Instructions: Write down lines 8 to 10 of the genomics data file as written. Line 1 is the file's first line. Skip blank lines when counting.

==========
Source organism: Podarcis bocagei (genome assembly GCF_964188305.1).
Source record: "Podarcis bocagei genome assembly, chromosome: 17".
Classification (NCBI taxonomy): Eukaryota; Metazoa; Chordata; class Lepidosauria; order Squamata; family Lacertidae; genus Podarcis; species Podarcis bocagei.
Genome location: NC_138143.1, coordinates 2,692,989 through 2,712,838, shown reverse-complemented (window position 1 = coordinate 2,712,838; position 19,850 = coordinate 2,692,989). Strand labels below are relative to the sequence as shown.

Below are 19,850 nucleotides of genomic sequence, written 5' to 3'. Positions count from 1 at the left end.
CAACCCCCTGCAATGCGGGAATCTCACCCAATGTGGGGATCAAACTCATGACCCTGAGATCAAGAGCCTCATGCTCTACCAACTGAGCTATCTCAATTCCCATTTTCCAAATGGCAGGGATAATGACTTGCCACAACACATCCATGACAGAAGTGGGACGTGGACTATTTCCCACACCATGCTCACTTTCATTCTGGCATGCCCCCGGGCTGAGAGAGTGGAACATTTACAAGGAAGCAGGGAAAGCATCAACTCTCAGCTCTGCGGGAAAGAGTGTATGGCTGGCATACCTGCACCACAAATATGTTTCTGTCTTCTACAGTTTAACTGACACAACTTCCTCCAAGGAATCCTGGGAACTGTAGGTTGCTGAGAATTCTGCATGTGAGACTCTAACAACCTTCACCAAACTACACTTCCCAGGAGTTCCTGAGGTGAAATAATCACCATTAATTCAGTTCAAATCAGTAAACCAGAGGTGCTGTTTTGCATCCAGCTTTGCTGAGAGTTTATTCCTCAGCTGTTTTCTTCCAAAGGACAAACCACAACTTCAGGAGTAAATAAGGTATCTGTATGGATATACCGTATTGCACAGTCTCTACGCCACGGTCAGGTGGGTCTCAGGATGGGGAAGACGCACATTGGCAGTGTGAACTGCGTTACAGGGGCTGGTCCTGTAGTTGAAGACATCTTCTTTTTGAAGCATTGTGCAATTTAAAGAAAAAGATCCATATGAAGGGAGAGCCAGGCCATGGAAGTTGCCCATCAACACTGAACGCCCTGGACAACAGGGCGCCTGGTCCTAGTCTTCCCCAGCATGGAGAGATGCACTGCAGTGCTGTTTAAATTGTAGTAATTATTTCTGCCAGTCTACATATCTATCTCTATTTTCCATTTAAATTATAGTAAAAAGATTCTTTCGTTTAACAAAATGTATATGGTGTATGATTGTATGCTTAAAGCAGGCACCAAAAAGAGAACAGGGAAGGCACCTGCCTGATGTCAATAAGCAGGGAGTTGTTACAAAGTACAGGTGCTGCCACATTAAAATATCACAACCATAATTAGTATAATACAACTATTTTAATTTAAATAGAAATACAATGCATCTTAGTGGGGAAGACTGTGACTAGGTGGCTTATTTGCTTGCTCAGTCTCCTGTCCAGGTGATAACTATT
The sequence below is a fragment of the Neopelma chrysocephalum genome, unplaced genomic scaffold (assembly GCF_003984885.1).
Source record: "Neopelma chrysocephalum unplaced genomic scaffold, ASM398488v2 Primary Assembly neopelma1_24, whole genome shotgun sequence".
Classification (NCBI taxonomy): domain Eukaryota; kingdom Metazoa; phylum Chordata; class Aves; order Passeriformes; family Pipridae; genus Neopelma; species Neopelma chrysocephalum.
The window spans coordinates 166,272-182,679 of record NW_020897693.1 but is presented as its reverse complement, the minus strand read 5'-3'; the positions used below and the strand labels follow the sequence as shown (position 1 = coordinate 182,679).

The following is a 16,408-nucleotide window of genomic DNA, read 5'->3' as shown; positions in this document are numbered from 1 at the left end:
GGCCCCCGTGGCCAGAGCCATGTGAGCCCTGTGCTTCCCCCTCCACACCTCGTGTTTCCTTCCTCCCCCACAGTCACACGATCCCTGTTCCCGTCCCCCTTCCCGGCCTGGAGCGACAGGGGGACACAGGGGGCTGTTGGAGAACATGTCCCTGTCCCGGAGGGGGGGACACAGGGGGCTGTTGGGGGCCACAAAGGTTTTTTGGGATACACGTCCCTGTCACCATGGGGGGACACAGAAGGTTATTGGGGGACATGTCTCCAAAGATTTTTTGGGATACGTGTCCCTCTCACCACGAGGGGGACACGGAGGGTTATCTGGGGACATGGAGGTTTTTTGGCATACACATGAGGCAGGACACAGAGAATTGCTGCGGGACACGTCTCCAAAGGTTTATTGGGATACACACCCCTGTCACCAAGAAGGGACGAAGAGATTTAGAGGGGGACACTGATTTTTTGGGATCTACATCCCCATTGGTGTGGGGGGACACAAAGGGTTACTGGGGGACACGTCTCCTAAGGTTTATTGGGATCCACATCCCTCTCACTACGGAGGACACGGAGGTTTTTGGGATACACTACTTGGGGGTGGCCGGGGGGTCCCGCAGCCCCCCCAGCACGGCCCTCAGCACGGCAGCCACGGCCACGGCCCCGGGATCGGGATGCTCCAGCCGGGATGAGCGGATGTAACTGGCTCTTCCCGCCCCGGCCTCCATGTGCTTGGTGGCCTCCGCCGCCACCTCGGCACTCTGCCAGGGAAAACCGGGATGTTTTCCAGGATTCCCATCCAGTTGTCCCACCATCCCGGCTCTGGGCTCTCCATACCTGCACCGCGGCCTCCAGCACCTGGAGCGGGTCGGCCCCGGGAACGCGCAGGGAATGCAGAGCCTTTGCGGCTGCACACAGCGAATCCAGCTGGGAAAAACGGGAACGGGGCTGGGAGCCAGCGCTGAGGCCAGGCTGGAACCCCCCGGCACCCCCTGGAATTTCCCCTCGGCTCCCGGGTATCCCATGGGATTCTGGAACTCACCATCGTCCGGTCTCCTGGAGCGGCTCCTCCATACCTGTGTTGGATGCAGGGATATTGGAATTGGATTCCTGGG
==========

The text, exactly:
Source record: "Neopelma chrysocephalum unplaced genomic scaffold, ASM398488v2 Primary Assembly neopelma1_24, whole genome shotgun sequence".
Classification (NCBI taxonomy): domain Eukaryota; kingdom Metazoa; phylum Chordata; class Aves; order Passeriformes; family Pipridae; genus Neopelma; species Neopelma chrysocephalum.
The window spans coordinates 166,272-182,679 of record NW_020897693.1 but is presented as its reverse complement, the minus strand read 5'-3'; the positions used below and the strand labels follow the sequence as shown (position 1 = coordinate 182,679).